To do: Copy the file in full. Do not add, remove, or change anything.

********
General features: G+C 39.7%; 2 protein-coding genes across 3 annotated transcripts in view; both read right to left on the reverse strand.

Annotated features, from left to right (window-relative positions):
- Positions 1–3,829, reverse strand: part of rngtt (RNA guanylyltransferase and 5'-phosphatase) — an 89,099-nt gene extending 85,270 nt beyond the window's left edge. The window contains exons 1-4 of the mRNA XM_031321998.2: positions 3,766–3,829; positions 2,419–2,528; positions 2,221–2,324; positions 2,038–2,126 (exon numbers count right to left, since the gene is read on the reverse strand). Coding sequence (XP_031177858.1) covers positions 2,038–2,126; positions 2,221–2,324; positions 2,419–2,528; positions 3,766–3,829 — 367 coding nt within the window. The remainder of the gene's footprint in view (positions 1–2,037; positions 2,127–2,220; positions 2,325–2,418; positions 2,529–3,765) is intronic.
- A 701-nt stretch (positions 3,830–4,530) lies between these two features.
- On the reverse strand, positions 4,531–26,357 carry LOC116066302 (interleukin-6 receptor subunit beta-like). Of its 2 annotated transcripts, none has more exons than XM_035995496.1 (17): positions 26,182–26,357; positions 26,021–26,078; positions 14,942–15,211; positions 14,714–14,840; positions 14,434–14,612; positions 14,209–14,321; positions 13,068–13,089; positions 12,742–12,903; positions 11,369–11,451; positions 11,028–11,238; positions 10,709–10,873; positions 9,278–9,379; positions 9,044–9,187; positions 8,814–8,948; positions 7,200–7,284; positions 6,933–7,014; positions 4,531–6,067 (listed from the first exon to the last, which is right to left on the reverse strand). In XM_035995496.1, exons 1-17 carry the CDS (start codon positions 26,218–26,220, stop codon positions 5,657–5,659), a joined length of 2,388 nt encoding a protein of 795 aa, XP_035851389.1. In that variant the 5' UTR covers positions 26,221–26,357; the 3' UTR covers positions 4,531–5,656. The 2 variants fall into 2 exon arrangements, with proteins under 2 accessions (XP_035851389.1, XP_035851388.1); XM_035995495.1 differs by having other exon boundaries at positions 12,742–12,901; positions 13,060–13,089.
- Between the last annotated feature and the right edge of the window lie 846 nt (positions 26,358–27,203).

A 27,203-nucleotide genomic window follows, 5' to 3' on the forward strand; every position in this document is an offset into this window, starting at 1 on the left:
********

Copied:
General features: G+C 39.7%; 2 protein-coding genes across 3 annotated transcripts in view; both read right to left on the reverse strand.

Annotated features, from left to right (window-relative positions):
- Positions 1–3,829, reverse strand: part of rngtt (RNA guanylyltransferase and 5'-phosphatase) — an 89,099-nt gene extending 85,270 nt beyond the window's left edge. The window contains exons 1-4 of the mRNA XM_031321998.2: positions 3,766–3,829; positions 2,419–2,528; positions 2,221–2,324; positions 2,038–2,126 (exon numbers count right to left, since the gene is read on the reverse strand). Coding sequence (XP_031177858.1) covers positions 2,038–2,126; positions 2,221–2,324; positions 2,419–2,528; positions 3,766–3,829 — 367 coding nt within the window. The remainder of the gene's footprint in view (positions 1–2,037; positions 2,127–2,220; positions 2,325–2,418; positions 2,529–3,765) is intronic.
- A 701-nt stretch (positions 3,830–4,530) lies between these two features.
- On the reverse strand, positions 4,531–26,357 carry LOC116066302 (interleukin-6 receptor subunit beta-like). Of its 2 annotated transcripts, none has more exons than XM_035995496.1 (17): positions 26,182–26,357; positions 26,021–26,078; positions 14,942–15,211; positions 14,714–14,840; positions 14,434–14,612; positions 14,209–14,321; positions 13,068–13,089; positions 12,742–12,903; positions 11,369–11,451; positions 11,028–11,238; positions 10,709–10,873; positions 9,278–9,379; positions 9,044–9,187; positions 8,814–8,948; positions 7,200–7,284; positions 6,933–7,014; positions 4,531–6,067 (listed from the first exon to the last, which is right to left on the reverse strand). In XM_035995496.1, exons 1-17 carry the CDS (start codon positions 26,218–26,220, stop codon positions 5,657–5,659), a joined length of 2,388 nt encoding a protein of 795 aa, XP_035851389.1. In that variant the 5' UTR covers positions 26,221–26,357; the 3' UTR covers positions 4,531–5,656. The 2 variants fall into 2 exon arrangements, with proteins under 2 accessions (XP_035851389.1, XP_035851388.1); XM_035995495.1 differs by having other exon boundaries at positions 12,742–12,901; positions 13,060–13,089.
- Between the last annotated feature and the right edge of the window lie 846 nt (positions 26,358–27,203).

A 27,203-nucleotide genomic window follows, 5' to 3' on the forward strand; every position in this document is an offset into this window, starting at 1 on the left: